I hope all of my readers are sophisticated enough to be familiar with Hank the Cowdog, protagonist of more than 40 novels (short novels) by John R. Erickson, many of which are also available as books on tape. We were listening to one the other day (The Saddle House Robbery), in which the humor of the first major section all revolved around a single logical fallacy.
First, Hank himself decided to bark up the sun a half hour earlier one morning. In this attempt, he unwittingly entered into a game of "talk-back bark" with the nefarious coyote brothers, Rip and Snort. Hank only eluded a fight by convincing the brothers to join him in barking up the sun. They failed. Finally, the ranch's rooster, J.T. Cluck, came out and did the job.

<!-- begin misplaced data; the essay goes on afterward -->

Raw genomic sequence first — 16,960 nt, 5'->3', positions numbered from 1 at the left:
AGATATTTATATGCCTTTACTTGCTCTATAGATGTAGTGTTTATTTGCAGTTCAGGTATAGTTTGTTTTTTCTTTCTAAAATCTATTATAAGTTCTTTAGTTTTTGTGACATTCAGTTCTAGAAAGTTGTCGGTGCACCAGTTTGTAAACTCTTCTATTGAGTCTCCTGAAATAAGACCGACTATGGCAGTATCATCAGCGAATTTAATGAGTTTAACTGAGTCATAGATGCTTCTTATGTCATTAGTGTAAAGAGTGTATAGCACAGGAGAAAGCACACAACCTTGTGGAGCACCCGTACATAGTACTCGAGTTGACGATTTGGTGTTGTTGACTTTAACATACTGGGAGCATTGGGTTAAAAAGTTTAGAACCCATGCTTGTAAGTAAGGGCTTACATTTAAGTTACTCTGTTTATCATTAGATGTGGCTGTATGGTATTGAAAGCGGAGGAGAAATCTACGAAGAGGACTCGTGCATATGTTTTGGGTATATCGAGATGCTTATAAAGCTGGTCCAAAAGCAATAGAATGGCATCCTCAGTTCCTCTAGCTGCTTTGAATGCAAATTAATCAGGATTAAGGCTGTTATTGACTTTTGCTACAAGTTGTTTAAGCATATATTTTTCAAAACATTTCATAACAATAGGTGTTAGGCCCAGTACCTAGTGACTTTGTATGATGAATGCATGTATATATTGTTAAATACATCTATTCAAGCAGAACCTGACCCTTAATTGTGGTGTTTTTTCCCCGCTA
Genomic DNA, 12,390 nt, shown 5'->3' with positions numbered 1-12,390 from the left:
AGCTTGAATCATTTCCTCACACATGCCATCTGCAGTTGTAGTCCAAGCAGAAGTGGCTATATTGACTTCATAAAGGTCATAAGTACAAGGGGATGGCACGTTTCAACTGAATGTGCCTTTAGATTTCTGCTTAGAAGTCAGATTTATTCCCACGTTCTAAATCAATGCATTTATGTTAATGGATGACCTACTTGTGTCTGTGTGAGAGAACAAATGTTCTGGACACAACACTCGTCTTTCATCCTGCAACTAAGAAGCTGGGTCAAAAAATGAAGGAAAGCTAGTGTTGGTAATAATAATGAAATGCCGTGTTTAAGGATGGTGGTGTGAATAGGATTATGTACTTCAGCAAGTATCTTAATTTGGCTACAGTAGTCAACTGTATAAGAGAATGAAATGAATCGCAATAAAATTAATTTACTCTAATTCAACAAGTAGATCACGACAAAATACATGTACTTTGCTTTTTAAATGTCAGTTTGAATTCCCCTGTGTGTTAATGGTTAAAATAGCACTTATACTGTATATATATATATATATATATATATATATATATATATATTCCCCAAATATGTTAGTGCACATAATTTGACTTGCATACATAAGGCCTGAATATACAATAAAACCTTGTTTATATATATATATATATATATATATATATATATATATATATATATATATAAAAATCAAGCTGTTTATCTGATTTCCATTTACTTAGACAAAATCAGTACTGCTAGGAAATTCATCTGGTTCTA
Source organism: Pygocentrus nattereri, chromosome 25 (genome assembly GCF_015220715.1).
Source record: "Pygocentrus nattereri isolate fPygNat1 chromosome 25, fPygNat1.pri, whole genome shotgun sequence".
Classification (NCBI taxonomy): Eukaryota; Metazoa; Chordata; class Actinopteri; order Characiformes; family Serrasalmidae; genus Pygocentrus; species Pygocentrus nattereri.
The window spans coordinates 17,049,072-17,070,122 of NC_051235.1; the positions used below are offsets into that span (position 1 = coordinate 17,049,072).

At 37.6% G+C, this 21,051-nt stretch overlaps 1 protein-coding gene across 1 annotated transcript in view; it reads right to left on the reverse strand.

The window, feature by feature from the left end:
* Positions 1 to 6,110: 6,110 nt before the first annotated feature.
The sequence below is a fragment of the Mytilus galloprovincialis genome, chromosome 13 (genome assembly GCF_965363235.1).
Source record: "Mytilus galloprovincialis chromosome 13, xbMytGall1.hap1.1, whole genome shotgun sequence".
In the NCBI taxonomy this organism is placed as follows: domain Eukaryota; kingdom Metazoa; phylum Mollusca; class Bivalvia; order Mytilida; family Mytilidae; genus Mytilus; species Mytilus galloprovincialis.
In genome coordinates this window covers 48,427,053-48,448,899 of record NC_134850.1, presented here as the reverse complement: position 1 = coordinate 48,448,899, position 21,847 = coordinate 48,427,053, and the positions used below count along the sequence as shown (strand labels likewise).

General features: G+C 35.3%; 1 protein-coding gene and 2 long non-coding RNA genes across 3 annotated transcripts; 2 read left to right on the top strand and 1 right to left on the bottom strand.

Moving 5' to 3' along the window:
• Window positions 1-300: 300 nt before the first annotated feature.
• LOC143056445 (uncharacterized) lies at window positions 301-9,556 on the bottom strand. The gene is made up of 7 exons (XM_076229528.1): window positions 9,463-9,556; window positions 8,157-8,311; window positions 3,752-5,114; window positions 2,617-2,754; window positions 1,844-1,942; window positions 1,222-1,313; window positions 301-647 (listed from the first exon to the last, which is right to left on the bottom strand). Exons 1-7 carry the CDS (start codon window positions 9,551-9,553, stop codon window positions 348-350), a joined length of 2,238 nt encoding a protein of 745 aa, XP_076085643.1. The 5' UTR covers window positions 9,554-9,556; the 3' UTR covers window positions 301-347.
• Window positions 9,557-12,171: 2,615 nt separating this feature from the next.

We all smile at this, because we know that all of them--Hank, Rip and Snort, and J.T. Cluck--are guilty of fallacious thinking. We know that their barking, howling, and crowing does not in fact cause the sun to come up. And there is (of course) a name for the logical fallacy involved here.
It's called "post hoc, ergo procter hoc," which means simply, "after this, therefore because of this." This particular fallacy is an error that is common to much scientific thinking. This is because science frequently involves inductive reasoning (which, unlike deductive reasoning, means arguing from particular to general and from effect to cause). In observing an effect and seeking its cause, it can be easy to snatch at antecedents (prior events) as the cause when they are not actually the cause.
The only thing is, when modern scientists are guilty of this fallacy, it's not always as obvious as when it trips up the talking animals of the Texas Panhandle in Erickson's uproarious books.